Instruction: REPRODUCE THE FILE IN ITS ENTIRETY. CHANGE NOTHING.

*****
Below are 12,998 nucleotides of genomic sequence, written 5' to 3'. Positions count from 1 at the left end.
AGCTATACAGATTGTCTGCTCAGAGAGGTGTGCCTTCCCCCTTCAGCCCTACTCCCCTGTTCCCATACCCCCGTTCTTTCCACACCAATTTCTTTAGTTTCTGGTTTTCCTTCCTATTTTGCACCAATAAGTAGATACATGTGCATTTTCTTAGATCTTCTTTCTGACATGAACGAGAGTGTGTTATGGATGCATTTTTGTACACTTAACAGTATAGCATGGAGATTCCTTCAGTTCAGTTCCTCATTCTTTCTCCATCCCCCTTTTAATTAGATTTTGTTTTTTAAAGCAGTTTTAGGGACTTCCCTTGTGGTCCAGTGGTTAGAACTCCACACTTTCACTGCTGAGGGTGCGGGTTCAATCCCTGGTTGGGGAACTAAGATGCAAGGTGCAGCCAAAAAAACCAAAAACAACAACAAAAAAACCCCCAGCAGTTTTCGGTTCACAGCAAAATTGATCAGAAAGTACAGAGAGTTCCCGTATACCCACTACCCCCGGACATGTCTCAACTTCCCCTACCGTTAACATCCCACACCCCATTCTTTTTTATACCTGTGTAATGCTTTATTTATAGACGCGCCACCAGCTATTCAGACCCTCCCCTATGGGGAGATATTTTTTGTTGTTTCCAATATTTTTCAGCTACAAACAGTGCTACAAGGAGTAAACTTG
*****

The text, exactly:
Below are 12,998 nucleotides of genomic sequence, written 5' to 3'. Positions count from 1 at the left end.
AGCTATACAGATTGTCTGCTCAGAGAGGTGTGCCTTCCCCCTTCAGCCCTACTCCCCTGTTCCCATACCCCCGTTCTTTCCACACCAATTTCTTTAGTTTCTGGTTTTCCTTCCTATTTTGCACCAATAAGTAGATACATGTGCATTTTCTTAGATCTTCTTTCTGACATGAACGAGAGTGTGTTATGGATGCATTTTTGTACACTTAACAGTATAGCATGGAGATTCCTTCAGTTCAGTTCCTCATTCTTTCTCCATCCCCCTTTTAATTAGATTTTGTTTTTTAAAGCAGTTTTAGGGACTTCCCTTGTGGTCCAGTGGTTAGAACTCCACACTTTCACTGCTGAGGGTGCGGGTTCAATCCCTGGTTGGGGAACTAAGATGCAAGGTGCAGCCAAAAAAACCAAAAACAACAACAAAAAAACCCCCAGCAGTTTTCGGTTCACAGCAAAATTGATCAGAAAGTACAGAGAGTTCCCGTATACCCACTACCCCCGGACATGTCTCAACTTCCCCTACCGTTAACATCCCACACCCCATTCTTTTTTATACCTGTGTAATGCTTTATTTATAGACGCGCCACCAGCTATTCAGACCCTCCCCTATGGGGAGATATTTTTTGTTGTTTCCAATATTTTTCAGCTACAAACAGTGCTACAAGGAGTAAACTTG